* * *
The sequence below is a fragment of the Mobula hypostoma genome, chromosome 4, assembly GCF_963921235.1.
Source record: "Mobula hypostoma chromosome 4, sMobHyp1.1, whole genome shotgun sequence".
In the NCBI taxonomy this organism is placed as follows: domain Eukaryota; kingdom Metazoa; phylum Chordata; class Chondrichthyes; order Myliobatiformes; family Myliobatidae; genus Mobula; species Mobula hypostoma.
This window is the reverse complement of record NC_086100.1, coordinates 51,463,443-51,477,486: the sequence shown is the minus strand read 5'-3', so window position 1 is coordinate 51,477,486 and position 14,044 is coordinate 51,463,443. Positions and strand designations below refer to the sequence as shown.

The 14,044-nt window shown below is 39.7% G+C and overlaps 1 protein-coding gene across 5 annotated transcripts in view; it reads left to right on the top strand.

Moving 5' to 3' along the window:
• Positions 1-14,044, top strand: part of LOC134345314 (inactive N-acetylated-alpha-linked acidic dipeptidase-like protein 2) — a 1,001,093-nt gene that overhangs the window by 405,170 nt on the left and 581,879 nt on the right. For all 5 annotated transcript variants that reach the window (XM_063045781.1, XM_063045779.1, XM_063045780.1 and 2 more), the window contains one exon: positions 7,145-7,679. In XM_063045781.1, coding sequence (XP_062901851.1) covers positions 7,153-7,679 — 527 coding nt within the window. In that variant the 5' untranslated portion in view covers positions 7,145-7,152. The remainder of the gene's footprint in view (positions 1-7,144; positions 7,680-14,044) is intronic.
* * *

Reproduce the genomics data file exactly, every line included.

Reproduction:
The sequence below is a fragment of the Mobula hypostoma genome, chromosome 4, assembly GCF_963921235.1.
Source record: "Mobula hypostoma chromosome 4, sMobHyp1.1, whole genome shotgun sequence".
In the NCBI taxonomy this organism is placed as follows: domain Eukaryota; kingdom Metazoa; phylum Chordata; class Chondrichthyes; order Myliobatiformes; family Myliobatidae; genus Mobula; species Mobula hypostoma.
This window is the reverse complement of record NC_086100.1, coordinates 51,463,443-51,477,486: the sequence shown is the minus strand read 5'-3', so window position 1 is coordinate 51,477,486 and position 14,044 is coordinate 51,463,443. Positions and strand designations below refer to the sequence as shown.

The 14,044-nt window shown below is 39.7% G+C and overlaps 1 protein-coding gene across 5 annotated transcripts in view; it reads left to right on the top strand.

Moving 5' to 3' along the window:
• Positions 1-14,044, top strand: part of LOC134345314 (inactive N-acetylated-alpha-linked acidic dipeptidase-like protein 2) — a 1,001,093-nt gene that overhangs the window by 405,170 nt on the left and 581,879 nt on the right. For all 5 annotated transcript variants that reach the window (XM_063045781.1, XM_063045779.1, XM_063045780.1 and 2 more), the window contains one exon: positions 7,145-7,679. In XM_063045781.1, coding sequence (XP_062901851.1) covers positions 7,153-7,679 — 527 coding nt within the window. In that variant the 5' untranslated portion in view covers positions 7,145-7,152. The remainder of the gene's footprint in view (positions 1-7,144; positions 7,680-14,044) is intronic.